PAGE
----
I was going to say that 6-7% engine fail rate say in year 12 on gas engines sounds about normal to me. To me, 6-7% is *not* a high rate of failure in year 12. A couple of online links saying 10 years / 200K miles is normal engine lifespan:
  19. Thanks for answering.

    As far as the linked articles go, I wouldn’t hang my hat on either of them. If we were to accept their, admittedly “rough”, estimates as accurate, that 10 years and 150,000-200,000 miles defines the normal lifespan of an internal combustion engine, then we would be looking at an engine failure rate in excess of 50%. That’s based on the normally accepted definition of the words normal and normally, which are used to describe something that occurs most of the time.

    If that’s the case, then batteries are definitely the superior choice in terms of longevity.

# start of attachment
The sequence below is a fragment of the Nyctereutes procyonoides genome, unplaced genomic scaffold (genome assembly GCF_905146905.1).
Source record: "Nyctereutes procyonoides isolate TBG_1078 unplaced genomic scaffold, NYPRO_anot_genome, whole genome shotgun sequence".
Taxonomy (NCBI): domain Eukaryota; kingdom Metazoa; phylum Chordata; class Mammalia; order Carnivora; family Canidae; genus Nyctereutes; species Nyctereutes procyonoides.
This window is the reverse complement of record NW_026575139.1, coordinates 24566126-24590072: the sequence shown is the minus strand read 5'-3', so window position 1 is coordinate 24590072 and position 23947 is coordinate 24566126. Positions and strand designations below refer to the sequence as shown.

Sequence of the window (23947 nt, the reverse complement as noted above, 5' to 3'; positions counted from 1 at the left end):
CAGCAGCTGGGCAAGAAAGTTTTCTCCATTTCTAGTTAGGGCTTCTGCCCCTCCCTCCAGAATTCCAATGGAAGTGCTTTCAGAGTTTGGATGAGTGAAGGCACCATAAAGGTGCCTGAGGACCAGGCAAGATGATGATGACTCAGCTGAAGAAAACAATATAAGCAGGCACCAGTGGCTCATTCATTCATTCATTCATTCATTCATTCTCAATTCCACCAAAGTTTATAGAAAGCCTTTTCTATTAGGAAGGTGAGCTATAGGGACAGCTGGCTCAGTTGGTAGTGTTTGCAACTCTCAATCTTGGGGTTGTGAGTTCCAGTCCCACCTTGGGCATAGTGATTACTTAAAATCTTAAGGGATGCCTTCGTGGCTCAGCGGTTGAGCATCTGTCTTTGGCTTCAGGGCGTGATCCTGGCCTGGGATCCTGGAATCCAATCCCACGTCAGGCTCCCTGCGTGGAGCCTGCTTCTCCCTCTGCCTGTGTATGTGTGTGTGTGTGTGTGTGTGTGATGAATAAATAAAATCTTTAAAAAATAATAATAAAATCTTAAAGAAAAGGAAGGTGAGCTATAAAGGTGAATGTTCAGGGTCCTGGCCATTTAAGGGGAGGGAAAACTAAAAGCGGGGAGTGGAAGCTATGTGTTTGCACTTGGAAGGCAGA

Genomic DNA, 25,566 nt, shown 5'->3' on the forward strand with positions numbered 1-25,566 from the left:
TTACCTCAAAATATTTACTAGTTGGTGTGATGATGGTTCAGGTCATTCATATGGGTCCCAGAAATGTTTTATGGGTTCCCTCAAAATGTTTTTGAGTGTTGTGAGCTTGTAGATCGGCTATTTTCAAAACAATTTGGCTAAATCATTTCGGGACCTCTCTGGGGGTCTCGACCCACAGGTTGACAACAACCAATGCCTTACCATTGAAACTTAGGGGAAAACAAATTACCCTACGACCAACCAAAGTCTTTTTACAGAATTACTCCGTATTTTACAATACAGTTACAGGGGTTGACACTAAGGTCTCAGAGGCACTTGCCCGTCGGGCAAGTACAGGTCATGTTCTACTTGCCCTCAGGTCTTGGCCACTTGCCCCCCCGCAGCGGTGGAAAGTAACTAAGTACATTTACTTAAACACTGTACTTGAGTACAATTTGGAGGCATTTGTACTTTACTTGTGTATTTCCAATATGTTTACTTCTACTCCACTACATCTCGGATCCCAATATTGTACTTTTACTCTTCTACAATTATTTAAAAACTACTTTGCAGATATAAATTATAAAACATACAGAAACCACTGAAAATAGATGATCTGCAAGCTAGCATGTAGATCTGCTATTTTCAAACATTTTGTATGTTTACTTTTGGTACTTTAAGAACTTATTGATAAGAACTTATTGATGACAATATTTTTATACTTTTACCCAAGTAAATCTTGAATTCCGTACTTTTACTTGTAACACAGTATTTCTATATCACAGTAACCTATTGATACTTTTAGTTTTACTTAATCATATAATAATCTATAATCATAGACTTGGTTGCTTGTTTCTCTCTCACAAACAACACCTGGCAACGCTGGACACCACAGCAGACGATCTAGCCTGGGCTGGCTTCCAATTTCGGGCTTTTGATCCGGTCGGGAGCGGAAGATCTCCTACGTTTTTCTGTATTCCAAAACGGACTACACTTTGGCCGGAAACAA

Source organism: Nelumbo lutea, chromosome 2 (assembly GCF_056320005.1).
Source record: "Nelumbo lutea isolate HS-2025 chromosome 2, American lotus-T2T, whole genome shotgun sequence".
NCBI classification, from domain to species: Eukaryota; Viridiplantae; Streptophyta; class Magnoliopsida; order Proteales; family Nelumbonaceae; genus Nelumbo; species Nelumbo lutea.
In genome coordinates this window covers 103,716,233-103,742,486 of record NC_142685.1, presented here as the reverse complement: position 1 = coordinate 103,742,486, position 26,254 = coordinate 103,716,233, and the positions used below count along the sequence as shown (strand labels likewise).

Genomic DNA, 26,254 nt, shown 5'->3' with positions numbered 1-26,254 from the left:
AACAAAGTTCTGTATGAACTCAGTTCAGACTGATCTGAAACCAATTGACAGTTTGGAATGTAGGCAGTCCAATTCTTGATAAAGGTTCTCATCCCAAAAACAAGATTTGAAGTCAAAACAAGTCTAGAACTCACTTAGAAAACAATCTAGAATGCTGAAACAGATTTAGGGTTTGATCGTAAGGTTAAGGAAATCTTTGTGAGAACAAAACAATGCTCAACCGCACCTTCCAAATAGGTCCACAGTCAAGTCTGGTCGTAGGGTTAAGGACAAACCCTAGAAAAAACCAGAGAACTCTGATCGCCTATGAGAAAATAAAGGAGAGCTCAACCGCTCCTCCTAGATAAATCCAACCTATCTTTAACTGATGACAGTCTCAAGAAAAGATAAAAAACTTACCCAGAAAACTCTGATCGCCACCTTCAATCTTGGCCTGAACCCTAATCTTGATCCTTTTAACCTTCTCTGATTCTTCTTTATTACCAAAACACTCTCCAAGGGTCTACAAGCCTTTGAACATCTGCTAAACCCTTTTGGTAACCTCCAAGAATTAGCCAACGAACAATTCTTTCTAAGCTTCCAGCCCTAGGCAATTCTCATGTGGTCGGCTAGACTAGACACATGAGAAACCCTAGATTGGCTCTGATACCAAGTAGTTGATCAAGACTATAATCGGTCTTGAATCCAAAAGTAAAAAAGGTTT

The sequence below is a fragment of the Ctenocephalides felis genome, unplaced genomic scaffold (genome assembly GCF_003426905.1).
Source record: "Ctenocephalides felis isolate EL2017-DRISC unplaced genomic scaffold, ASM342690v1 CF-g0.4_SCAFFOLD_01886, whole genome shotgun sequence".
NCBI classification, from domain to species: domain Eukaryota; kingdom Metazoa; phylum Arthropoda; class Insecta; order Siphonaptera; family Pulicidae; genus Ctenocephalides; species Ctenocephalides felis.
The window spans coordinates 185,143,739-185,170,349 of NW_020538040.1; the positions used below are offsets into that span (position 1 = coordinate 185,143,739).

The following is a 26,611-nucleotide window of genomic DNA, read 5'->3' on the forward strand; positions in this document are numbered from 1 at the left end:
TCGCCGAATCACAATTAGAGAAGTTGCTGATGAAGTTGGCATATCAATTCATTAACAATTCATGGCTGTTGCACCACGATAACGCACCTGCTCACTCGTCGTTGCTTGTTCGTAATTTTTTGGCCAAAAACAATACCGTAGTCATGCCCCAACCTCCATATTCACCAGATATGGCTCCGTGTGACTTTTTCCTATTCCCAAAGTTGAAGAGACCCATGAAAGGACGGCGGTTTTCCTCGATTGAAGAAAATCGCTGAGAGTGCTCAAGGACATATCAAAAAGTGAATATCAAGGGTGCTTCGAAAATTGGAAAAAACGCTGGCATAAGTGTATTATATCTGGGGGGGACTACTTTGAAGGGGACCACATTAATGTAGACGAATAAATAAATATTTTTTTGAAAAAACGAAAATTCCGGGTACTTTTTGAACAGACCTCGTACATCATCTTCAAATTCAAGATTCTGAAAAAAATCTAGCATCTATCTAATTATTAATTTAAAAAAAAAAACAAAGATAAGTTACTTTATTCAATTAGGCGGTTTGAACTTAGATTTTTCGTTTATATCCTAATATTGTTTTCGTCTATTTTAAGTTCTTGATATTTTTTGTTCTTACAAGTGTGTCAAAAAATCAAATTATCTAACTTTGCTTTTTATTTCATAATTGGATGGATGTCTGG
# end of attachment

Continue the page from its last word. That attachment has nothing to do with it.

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  20. Dan Albrich

    Dan Albrich Well-Known Member

    When I bought the Clarity, family and friends gave me a hard time about buying a weirdo car. They implied it would definitely be a bad decision from a cost perspective vs. buying a traditional gas-only car. The truth is I have no idea whom is correct. I suspect (without data) that PHEVs and EVs will fare better than my family thinks but the specifics can only be known in time.

    At the moment I can rest easy. I've got 3 years left on the HondaCare and 5 years left on the traction battery warranty (since we're in Oregon). I do very much like the car and hope it holds out for a long time.